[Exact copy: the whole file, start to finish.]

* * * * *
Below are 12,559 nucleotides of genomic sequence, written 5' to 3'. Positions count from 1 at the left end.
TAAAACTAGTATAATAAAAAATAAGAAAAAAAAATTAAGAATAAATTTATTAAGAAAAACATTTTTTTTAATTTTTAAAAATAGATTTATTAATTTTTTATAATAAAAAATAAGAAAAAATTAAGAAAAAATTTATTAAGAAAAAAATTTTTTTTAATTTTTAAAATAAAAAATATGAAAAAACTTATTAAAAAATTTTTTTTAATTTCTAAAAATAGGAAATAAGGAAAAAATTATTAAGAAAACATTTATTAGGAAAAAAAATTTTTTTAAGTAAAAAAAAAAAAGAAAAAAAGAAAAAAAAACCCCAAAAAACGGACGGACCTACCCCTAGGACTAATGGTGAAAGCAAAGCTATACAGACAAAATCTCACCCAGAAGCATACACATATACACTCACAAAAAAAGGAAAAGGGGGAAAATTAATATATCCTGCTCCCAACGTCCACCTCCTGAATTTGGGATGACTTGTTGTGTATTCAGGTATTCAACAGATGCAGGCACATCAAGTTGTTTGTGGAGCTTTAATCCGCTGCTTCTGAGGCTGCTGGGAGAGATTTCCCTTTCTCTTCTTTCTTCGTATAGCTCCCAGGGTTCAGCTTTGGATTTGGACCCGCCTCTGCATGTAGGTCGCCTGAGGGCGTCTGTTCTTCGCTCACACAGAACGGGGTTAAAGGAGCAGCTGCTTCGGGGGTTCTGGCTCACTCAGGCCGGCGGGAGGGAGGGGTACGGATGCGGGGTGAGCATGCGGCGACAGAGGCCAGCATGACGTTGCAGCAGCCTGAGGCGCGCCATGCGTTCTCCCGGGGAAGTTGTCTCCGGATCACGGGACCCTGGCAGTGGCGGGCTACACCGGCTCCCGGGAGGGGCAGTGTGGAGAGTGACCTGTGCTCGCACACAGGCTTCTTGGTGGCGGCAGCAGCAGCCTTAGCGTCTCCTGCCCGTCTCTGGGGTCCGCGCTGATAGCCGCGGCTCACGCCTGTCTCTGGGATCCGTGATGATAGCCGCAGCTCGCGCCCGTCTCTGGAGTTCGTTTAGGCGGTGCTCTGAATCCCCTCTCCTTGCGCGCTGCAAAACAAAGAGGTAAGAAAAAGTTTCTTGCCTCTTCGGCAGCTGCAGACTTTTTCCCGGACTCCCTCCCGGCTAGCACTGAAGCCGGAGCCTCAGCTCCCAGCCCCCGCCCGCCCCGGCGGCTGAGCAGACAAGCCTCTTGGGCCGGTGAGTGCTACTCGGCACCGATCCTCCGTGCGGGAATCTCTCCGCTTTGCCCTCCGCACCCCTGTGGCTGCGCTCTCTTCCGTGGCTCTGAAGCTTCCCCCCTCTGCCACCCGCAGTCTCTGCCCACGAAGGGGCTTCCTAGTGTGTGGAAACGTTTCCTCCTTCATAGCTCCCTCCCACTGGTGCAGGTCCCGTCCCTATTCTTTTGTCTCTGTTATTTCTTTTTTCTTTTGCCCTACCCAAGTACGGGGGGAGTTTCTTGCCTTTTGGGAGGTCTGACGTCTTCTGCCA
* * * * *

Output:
Below are 12,559 nucleotides of genomic sequence, written 5' to 3'. Positions count from 1 at the left end.
TAAAACTAGTATAATAAAAAATAAGAAAAAAAAATTAAGAATAAATTTATTAAGAAAAACATTTTTTTTAATTTTTAAAAATAGATTTATTAATTTTTTATAATAAAAAATAAGAAAAAATTAAGAAAAAATTTATTAAGAAAAAAATTTTTTTTAATTTTTAAAATAAAAAATATGAAAAAACTTATTAAAAAATTTTTTTTAATTTCTAAAAATAGGAAATAAGGAAAAAATTATTAAGAAAACATTTATTAGGAAAAAAAATTTTTTTAAGTAAAAAAAAAAAAGAAAAAAAGAAAAAAAAACCCCAAAAAACGGACGGACCTACCCCTAGGACTAATGGTGAAAGCAAAGCTATACAGACAAAATCTCACCCAGAAGCATACACATATACACTCACAAAAAAAGGAAAAGGGGGAAAATTAATATATCCTGCTCCCAACGTCCACCTCCTGAATTTGGGATGACTTGTTGTGTATTCAGGTATTCAACAGATGCAGGCACATCAAGTTGTTTGTGGAGCTTTAATCCGCTGCTTCTGAGGCTGCTGGGAGAGATTTCCCTTTCTCTTCTTTCTTCGTATAGCTCCCAGGGTTCAGCTTTGGATTTGGACCCGCCTCTGCATGTAGGTCGCCTGAGGGCGTCTGTTCTTCGCTCACACAGAACGGGGTTAAAGGAGCAGCTGCTTCGGGGGTTCTGGCTCACTCAGGCCGGCGGGAGGGAGGGGTACGGATGCGGGGTGAGCATGCGGCGACAGAGGCCAGCATGACGTTGCAGCAGCCTGAGGCGCGCCATGCGTTCTCCCGGGGAAGTTGTCTCCGGATCACGGGACCCTGGCAGTGGCGGGCTACACCGGCTCCCGGGAGGGGCAGTGTGGAGAGTGACCTGTGCTCGCACACAGGCTTCTTGGTGGCGGCAGCAGCAGCCTTAGCGTCTCCTGCCCGTCTCTGGGGTCCGCGCTGATAGCCGCGGCTCACGCCTGTCTCTGGGATCCGTGATGATAGCCGCAGCTCGCGCCCGTCTCTGGAGTTCGTTTAGGCGGTGCTCTGAATCCCCTCTCCTTGCGCGCTGCAAAACAAAGAGGTAAGAAAAAGTTTCTTGCCTCTTCGGCAGCTGCAGACTTTTTCCCGGACTCCCTCCCGGCTAGCACTGAAGCCGGAGCCTCAGCTCCCAGCCCCCGCCCGCCCCGGCGGCTGAGCAGACAAGCCTCTTGGGCCGGTGAGTGCTACTCGGCACCGATCCTCCGTGCGGGAATCTCTCCGCTTTGCCCTCCGCACCCCTGTGGCTGCGCTCTCTTCCGTGGCTCTGAAGCTTCCCCCCTCTGCCACCCGCAGTCTCTGCCCACGAAGGGGCTTCCTAGTGTGTGGAAACGTTTCCTCCTTCATAGCTCCCTCCCACTGGTGCAGGTCCCGTCCCTATTCTTTTGTCTCTGTTATTTCTTTTTTCTTTTGCCCTACCCAAGTACGGGGGGAGTTTCTTGCCTTTTGGGAGGTCTGACGTCTTCTGCCA